Northern Ireland should learn from Brexit ‘shambles’ says QT guest
The mayors of the French ports of the Channel and the North Sea are calling for the creation of a “European health coordination force” dedicated to quality control of food products imported from Great Britain. For the municipalities facing the northern coast of France, the post-Brexit EU runs the risk of “downward competition between European ports” which, in order to receive more goods and generate a higher turnover, could lower the level and frequency of health quality checks and phytosanitary.
“We cannot have doubts about the quality of our food,” former premier Edouard Philippe, mayor of Le Havre, Natacha Bouchart of Calais, Patrice Vergriete, from Dunkirk, Frederic Cuvillier from Boulogne-Sur-Mer and Pascal Canfin, president of the Environment and Health Committee of the European Parliament wrote in an appeal published in Le Monde.
“The implementation of the trade agreement with the United Kingdom cannot lead to a difference in treatment between European ports,” they continued.
According to the administrators of the port cities, EU initiatives are needed to protect imported goods, as there is evidence of the “dumping strategy that the British government seems to want to promote”, citing as evidence “its recent statements in favour of the development of GMOs and the authorisation of neonicotinoid pesticides in the UK, while they are banned for European farmers”.
A cause for concern is the possibility that products destined for Northern Ireland, therefore with British health and environmental standards that differ from those in force in Europe, may eventually end up illegally on the European market.
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For the signatories of the open letter, the strengthening of customs capacities launched by individual EU countries is already a first step, but it is not enough.
They said: “Each country in the European Union has strengthened its customs capacities, and we welcome this. However, we ask that this strengthening be accompanied by coordination beyond French borders.
“We cannot have any doubts about the quality of our food.
“The implementation of the trade agreement with the UK can not suffer any difference in treatment between European ports.
“We, therefore, ask the French government to propose to the European Commission and its European partners the creation of a European health coordination force between the actors most concerned: the cities and the coastal port authorities of the Channel and the North Sea, as well as national and European authorities.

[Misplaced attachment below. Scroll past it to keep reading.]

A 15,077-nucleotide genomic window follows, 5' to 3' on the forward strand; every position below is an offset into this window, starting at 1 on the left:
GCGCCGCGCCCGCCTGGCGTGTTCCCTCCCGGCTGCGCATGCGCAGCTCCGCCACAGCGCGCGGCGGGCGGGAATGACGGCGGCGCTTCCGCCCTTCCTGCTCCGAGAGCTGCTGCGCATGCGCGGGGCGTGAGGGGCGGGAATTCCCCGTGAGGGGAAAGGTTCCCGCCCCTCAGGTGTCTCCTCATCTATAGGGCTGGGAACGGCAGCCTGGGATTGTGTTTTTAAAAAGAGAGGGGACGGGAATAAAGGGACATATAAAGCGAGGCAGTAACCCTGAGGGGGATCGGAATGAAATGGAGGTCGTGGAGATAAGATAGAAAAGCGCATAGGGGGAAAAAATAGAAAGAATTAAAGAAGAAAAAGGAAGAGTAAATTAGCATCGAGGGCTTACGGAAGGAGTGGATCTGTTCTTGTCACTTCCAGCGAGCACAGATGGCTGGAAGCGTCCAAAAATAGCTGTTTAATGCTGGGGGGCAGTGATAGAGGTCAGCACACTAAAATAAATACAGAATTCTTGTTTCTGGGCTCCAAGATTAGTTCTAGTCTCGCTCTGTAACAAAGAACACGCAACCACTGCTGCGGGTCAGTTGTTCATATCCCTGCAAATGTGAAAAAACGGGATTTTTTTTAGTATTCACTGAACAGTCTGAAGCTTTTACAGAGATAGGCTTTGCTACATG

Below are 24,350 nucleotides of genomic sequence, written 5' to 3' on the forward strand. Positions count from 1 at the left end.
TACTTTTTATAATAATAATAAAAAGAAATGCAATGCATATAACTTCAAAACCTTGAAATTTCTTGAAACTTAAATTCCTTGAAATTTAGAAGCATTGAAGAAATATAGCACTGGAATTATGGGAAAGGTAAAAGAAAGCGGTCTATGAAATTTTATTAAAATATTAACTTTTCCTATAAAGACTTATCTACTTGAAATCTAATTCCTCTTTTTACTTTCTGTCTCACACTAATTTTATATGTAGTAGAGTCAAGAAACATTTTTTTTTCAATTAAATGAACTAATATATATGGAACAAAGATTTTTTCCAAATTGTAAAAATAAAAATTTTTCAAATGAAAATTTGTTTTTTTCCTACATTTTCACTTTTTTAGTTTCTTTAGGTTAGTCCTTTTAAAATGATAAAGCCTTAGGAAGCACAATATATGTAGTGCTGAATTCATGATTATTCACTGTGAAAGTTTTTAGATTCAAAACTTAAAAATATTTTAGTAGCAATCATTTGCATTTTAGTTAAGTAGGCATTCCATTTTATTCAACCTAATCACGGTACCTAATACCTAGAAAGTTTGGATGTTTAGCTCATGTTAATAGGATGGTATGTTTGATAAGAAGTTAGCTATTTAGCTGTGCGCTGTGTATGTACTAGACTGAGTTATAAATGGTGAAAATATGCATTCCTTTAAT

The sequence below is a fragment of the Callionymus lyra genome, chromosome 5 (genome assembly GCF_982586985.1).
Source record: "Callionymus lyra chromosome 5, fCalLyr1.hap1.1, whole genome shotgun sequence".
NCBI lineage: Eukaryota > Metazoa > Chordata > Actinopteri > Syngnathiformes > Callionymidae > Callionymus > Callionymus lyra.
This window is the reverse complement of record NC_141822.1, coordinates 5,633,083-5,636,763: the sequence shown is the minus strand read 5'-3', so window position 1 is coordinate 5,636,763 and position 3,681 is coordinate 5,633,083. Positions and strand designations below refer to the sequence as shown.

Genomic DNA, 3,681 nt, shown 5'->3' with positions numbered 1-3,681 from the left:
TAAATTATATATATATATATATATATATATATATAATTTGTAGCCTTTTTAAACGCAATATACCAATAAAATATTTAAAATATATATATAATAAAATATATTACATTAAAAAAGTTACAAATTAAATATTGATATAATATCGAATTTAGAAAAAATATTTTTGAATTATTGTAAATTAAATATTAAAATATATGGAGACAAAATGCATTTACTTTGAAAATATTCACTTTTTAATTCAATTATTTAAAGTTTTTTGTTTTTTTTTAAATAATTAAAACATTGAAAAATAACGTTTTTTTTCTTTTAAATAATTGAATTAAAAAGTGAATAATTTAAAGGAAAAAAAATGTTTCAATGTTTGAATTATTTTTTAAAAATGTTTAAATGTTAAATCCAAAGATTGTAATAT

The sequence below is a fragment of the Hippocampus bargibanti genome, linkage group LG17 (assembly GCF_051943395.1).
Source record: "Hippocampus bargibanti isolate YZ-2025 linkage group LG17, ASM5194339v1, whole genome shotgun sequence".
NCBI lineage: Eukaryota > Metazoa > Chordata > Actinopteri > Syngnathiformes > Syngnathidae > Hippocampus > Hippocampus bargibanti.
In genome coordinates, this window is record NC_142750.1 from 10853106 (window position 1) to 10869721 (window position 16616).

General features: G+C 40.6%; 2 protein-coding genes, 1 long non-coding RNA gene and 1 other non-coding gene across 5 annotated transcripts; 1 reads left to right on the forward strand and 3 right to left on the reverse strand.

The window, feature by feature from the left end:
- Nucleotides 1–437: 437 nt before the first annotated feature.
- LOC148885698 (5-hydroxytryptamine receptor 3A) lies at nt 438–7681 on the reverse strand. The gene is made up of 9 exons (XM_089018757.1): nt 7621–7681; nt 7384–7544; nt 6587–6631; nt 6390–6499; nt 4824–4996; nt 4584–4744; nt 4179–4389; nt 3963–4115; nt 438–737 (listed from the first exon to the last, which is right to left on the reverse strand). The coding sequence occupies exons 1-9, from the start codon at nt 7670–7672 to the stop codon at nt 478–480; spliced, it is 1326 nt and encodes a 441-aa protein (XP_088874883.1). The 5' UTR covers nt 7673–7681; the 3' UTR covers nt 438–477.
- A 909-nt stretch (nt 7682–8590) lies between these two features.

“This strength will ensure that the implementation of the Brexit deal is consistent and effective across Europe.
“We owe it to consumers, farmers and businesses in Europe.
“The dumping strategy which the UK Government seems to be promoting reinforces our conviction that new initiatives are needed to protect our interests and values.”
Yesterday, Environment Secretary George Eustice was warned the entire fishing industry could be destroyed if ministers do not fix customs clearance technology at the border.
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SNP MP Stuart C McDonald (Cumbernauld, Kilsyth and Kirkintilloch East) told the Environment Secretary that Scottish seafood companies were concerned they were “going out of business” with their produce “sitting in lorry parks in Kent waiting for customs clearance”.
His comments came as other MPs queried whether the meat industry was also “in jeopardy” after newspapers reported this week that pigs heads were “rotting in Rotterdam”.
But Mr Eustice assured MPs that while there were “occasionally delays at the border”, in general, “goods are flowing”.
Speaking in the Commons during environment departmental questions, Mr McDonald said: “Scotland’s high-quality seafood producers are warning that they’re going out of business.
“They can’t have their products sitting in lorry parks in Kent waiting for customs clearance, those products have to reach the market-fresh.
“So what is the Government doing to change the procedures and fix the technology to ensure an entire industry isn’t destroyed, and will there be ongoing compensation offered to business until this is sorted, or was that a one-off?”
Mr Eustice responded: “We have announced a £23million fund to help those exporters who struggled with the paperwork in these initial weeks.
“We’ve also been working daily with the fishing sector to tackle and iron out any particular issues that they’ve encountered.”
He added that the problems were simply “teething issues”.
Meanwhile, shadow environment minister Daniel Zeichner told the Commons: “I fear the Secretary of State is living in a parallel universe.
“He must have seen the headlines ‘pig heads rotting in Rotterdam’ as Brexit delays hit the British meat industry,” and asked if the meat industry was “in jeopardy”.
Mr Eustice said: “He is wrong about that actually. Goods are flowing, particularly when it comes to lamb, which is our principal meat export. Dairy goods are also flowing.
“Yes, there are occasionally delays at the border as border officials in France and The Netherlands get used to these new processes, but we are intervening in all such instances to help the businesses concerned.”
Additional reporting by Maria Ortega
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